Ten years of litigation has finally come to an end now that a federal appeals court has tossed the last claims of an employee who acted as her own lawyer.
Recent case: Shirley Smith was a public information officer for a port authority, a job that requires extensive public speaking. Dissatisfied with her assistants, Smith decided she had to do much of their work. That stressed her out, aggravating a medical condition that made her lose her voice.
Smith took numerous leaves to recover her voice, including 12 weeks, plus additional time off. She eventually resigned and sued, alleging that she had been discriminated against and denied ADA and leave.
Representing herself in court, Smith litigated various claims for a decade until the 3rd Circuit Court of Appeals dismissed her remaining claims as unfounded.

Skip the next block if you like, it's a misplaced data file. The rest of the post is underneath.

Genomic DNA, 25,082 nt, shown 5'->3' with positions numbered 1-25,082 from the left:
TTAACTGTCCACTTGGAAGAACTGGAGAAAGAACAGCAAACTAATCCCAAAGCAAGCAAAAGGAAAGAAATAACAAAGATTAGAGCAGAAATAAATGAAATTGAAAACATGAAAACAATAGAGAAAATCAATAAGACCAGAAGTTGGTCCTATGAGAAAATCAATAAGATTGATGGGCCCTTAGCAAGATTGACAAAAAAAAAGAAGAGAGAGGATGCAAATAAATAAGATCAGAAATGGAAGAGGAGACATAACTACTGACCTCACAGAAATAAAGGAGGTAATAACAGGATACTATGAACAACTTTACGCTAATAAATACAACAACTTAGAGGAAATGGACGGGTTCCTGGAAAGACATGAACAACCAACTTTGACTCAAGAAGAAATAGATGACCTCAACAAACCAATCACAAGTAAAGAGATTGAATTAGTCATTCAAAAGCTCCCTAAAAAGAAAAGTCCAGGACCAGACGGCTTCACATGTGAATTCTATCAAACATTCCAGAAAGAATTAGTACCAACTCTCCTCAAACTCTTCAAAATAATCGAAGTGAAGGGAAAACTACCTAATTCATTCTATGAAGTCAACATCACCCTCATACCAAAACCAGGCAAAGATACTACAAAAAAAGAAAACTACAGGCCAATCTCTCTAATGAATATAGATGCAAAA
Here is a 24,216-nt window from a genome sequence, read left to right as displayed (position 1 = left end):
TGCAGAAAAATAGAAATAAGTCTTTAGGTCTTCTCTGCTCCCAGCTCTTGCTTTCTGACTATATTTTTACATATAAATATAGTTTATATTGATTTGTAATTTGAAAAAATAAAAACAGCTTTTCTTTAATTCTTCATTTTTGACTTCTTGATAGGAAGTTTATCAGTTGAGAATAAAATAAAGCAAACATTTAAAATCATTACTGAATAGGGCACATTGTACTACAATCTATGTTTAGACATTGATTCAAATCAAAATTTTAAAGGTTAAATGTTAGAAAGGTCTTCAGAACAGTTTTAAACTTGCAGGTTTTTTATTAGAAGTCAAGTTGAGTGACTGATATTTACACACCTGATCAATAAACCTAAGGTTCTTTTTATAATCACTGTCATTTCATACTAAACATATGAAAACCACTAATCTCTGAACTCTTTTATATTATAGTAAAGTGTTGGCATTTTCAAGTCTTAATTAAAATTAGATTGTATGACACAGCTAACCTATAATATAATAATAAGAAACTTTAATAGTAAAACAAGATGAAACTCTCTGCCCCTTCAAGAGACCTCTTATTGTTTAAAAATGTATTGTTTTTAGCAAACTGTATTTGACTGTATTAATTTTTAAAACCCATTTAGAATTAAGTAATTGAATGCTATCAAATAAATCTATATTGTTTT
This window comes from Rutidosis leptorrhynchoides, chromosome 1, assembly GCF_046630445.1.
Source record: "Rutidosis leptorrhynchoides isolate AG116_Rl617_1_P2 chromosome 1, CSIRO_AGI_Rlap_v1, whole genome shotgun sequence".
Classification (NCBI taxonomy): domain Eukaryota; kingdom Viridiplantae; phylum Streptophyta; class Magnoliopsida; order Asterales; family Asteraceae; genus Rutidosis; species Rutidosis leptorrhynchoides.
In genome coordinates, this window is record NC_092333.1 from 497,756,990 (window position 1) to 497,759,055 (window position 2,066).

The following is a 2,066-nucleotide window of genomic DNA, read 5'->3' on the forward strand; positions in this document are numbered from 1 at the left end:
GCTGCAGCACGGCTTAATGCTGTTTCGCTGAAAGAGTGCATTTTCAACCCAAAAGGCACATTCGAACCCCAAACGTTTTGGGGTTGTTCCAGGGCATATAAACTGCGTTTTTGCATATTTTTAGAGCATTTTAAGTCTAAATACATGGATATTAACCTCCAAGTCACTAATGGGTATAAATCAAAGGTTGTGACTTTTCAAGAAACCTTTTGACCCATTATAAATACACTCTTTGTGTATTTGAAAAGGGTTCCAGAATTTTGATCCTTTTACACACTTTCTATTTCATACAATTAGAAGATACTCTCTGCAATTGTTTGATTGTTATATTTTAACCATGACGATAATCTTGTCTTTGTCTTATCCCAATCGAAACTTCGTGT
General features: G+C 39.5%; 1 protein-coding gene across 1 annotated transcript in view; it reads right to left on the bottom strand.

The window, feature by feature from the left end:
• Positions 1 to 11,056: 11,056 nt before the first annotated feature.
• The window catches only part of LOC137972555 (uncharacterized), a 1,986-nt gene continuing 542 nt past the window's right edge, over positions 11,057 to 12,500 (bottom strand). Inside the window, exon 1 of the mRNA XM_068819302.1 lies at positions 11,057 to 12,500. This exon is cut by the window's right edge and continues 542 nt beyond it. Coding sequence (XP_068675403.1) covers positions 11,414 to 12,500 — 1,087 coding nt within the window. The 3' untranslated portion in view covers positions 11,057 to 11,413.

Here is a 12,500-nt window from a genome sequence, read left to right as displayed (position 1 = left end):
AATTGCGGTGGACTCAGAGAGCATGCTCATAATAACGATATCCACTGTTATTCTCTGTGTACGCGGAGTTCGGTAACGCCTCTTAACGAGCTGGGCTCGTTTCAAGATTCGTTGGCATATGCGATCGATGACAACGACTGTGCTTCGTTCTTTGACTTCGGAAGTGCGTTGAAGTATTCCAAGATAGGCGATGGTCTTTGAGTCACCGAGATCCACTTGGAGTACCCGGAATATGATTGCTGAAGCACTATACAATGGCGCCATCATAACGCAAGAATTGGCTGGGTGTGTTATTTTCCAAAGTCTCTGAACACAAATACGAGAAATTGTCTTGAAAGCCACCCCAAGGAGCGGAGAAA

It noted that Smith took all the FMLA leave she was entitled to and more and therefore couldn’t argue interference with her rights. It also noted her employer’s many accommodations during her struggle to find her voice. (Smith v. Virgin Islands Port Authority, et al., No. 10-2230, 3rd Cir., 2012)
Final note: Sometimes, employers in these kinds of cases have no choice but to remain patient as litigation drags on. Employees who represent themselves tend to be tenacious.
Advice: Check your insurance policy to make sure you have coverage for employment-related litigation expenses.
- How to Fire an Employee the Legal Way: 6 Termination Guidelines
- When showing up for work is essential, you don't have to accommodate with lax schedule
- Watch out! Firing employee who needs maternity leave may be sex discrimination
- Local Ordinances in Ohio
- Address harassment complaint with thorough investigation—and quick action to fix problems